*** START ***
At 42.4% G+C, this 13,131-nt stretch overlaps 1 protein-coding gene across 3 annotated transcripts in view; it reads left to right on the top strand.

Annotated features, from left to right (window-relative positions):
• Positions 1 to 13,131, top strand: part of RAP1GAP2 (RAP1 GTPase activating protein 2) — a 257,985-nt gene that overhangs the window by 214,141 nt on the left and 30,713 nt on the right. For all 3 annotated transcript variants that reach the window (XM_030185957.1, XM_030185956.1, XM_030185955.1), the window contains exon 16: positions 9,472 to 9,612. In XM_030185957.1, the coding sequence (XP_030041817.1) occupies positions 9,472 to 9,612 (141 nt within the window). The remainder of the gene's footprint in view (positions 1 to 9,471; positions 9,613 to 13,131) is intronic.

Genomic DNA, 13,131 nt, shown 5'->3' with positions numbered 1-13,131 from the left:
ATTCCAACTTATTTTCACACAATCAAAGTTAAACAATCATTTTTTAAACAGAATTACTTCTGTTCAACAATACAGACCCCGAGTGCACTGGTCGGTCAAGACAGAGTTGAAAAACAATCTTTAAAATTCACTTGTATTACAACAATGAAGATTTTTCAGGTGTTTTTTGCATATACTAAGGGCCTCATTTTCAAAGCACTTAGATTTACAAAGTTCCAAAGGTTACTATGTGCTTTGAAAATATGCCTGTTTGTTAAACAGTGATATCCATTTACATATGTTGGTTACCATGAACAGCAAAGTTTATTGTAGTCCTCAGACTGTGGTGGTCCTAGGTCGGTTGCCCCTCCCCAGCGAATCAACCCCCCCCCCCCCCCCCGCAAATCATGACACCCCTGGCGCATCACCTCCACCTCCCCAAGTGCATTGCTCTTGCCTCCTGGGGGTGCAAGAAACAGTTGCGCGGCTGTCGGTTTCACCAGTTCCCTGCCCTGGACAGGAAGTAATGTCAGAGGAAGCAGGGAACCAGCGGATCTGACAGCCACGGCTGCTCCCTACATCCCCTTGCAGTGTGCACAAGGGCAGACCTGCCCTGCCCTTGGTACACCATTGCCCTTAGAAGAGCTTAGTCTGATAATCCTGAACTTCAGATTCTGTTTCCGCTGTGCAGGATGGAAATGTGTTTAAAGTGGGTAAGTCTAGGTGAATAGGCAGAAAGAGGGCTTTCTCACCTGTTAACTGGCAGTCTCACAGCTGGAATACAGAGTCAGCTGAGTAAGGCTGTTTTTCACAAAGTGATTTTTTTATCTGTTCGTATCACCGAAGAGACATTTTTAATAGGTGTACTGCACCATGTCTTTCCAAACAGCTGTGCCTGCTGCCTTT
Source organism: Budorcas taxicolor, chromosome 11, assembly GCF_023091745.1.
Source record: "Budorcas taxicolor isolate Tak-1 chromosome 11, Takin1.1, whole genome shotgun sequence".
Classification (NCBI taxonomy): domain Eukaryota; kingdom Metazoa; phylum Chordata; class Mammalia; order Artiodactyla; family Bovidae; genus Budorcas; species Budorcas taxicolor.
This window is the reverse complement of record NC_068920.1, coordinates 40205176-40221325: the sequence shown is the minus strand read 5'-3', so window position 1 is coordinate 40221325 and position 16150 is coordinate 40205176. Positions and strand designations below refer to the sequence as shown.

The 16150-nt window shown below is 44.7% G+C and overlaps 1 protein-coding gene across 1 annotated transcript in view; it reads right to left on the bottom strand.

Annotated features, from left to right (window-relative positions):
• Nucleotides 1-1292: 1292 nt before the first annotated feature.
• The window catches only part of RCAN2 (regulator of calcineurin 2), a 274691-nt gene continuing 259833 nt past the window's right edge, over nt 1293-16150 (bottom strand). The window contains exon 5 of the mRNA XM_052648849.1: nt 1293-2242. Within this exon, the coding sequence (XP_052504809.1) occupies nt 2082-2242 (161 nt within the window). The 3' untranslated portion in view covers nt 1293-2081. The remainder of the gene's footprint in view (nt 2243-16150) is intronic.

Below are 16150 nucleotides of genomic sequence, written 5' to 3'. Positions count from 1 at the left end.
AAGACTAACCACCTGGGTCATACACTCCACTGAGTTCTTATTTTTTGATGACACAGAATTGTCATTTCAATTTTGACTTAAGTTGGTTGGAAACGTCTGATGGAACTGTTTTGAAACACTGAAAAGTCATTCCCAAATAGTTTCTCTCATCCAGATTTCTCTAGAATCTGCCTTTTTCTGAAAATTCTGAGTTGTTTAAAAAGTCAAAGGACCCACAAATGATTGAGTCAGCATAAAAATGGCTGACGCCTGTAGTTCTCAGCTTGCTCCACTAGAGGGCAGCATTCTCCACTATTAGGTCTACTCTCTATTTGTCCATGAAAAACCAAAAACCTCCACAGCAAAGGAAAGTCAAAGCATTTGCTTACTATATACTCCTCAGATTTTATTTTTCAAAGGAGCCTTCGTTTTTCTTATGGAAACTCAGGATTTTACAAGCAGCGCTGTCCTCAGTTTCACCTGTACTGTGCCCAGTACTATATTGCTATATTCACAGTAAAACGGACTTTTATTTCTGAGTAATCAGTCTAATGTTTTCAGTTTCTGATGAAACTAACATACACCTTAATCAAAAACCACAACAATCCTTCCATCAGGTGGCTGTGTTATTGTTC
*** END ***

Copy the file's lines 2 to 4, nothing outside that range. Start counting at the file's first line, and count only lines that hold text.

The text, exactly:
Annotated features, from left to right (window-relative positions):
• Positions 1 to 13,131, top strand: part of RAP1GAP2 (RAP1 GTPase activating protein 2) — a 257,985-nt gene that overhangs the window by 214,141 nt on the left and 30,713 nt on the right. For all 3 annotated transcript variants that reach the window (XM_030185957.1, XM_030185956.1, XM_030185955.1), the window contains exon 16: positions 9,472 to 9,612. In XM_030185957.1, the coding sequence (XP_030041817.1) occupies positions 9,472 to 9,612 (141 nt within the window). The remainder of the gene's footprint in view (positions 1 to 9,471; positions 9,613 to 13,131) is intronic.

Genomic DNA, 13,131 nt, shown 5'->3' with positions numbered 1-13,131 from the left: